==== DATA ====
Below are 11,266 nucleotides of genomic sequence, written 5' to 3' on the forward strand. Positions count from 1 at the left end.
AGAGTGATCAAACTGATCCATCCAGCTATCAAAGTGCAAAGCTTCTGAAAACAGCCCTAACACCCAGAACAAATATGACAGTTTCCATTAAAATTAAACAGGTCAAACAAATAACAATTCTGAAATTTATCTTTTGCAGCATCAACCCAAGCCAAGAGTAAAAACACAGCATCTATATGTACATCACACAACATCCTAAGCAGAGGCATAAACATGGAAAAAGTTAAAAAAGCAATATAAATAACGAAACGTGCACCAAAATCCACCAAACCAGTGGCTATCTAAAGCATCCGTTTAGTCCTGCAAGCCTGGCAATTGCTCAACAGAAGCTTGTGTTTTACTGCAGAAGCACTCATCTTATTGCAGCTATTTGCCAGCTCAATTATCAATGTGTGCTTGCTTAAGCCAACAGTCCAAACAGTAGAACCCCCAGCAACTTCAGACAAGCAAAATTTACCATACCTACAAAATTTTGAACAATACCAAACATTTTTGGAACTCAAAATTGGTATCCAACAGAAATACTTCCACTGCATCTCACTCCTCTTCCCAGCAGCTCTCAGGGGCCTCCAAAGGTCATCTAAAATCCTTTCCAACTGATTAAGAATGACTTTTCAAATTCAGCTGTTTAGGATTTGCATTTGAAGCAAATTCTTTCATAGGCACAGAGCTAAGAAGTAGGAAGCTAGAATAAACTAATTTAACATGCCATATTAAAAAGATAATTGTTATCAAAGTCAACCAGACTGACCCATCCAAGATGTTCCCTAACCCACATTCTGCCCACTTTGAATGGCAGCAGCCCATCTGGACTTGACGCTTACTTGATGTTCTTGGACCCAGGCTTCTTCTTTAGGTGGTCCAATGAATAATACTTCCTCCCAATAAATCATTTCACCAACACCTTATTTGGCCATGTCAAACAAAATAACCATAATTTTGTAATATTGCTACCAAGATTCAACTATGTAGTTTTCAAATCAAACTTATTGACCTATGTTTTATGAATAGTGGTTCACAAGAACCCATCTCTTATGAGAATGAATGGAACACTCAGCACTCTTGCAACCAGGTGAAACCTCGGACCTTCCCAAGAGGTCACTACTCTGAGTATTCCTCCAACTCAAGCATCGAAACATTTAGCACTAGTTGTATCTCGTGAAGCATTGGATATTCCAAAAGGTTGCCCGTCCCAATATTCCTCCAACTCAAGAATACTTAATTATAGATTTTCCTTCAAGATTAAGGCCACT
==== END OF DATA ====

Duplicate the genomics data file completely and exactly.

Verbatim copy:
Below are 11,266 nucleotides of genomic sequence, written 5' to 3' on the forward strand. Positions count from 1 at the left end.
AGAGTGATCAAACTGATCCATCCAGCTATCAAAGTGCAAAGCTTCTGAAAACAGCCCTAACACCCAGAACAAATATGACAGTTTCCATTAAAATTAAACAGGTCAAACAAATAACAATTCTGAAATTTATCTTTTGCAGCATCAACCCAAGCCAAGAGTAAAAACACAGCATCTATATGTACATCACACAACATCCTAAGCAGAGGCATAAACATGGAAAAAGTTAAAAAAGCAATATAAATAACGAAACGTGCACCAAAATCCACCAAACCAGTGGCTATCTAAAGCATCCGTTTAGTCCTGCAAGCCTGGCAATTGCTCAACAGAAGCTTGTGTTTTACTGCAGAAGCACTCATCTTATTGCAGCTATTTGCCAGCTCAATTATCAATGTGTGCTTGCTTAAGCCAACAGTCCAAACAGTAGAACCCCCAGCAACTTCAGACAAGCAAAATTTACCATACCTACAAAATTTTGAACAATACCAAACATTTTTGGAACTCAAAATTGGTATCCAACAGAAATACTTCCACTGCATCTCACTCCTCTTCCCAGCAGCTCTCAGGGGCCTCCAAAGGTCATCTAAAATCCTTTCCAACTGATTAAGAATGACTTTTCAAATTCAGCTGTTTAGGATTTGCATTTGAAGCAAATTCTTTCATAGGCACAGAGCTAAGAAGTAGGAAGCTAGAATAAACTAATTTAACATGCCATATTAAAAAGATAATTGTTATCAAAGTCAACCAGACTGACCCATCCAAGATGTTCCCTAACCCACATTCTGCCCACTTTGAATGGCAGCAGCCCATCTGGACTTGACGCTTACTTGATGTTCTTGGACCCAGGCTTCTTCTTTAGGTGGTCCAATGAATAATACTTCCTCCCAATAAATCATTTCACCAACACCTTATTTGGCCATGTCAAACAAAATAACCATAATTTTGTAATATTGCTACCAAGATTCAACTATGTAGTTTTCAAATCAAACTTATTGACCTATGTTTTATGAATAGTGGTTCACAAGAACCCATCTCTTATGAGAATGAATGGAACACTCAGCACTCTTGCAACCAGGTGAAACCTCGGACCTTCCCAAGAGGTCACTACTCTGAGTATTCCTCCAACTCAAGCATCGAAACATTTAGCACTAGTTGTATCTCGTGAAGCATTGGATATTCCAAAAGGTTGCCCGTCCCAATATTCCTCCAACTCAAGAATACTTAATTATAGATTTTCCTTCAAGATTAAGGCCACT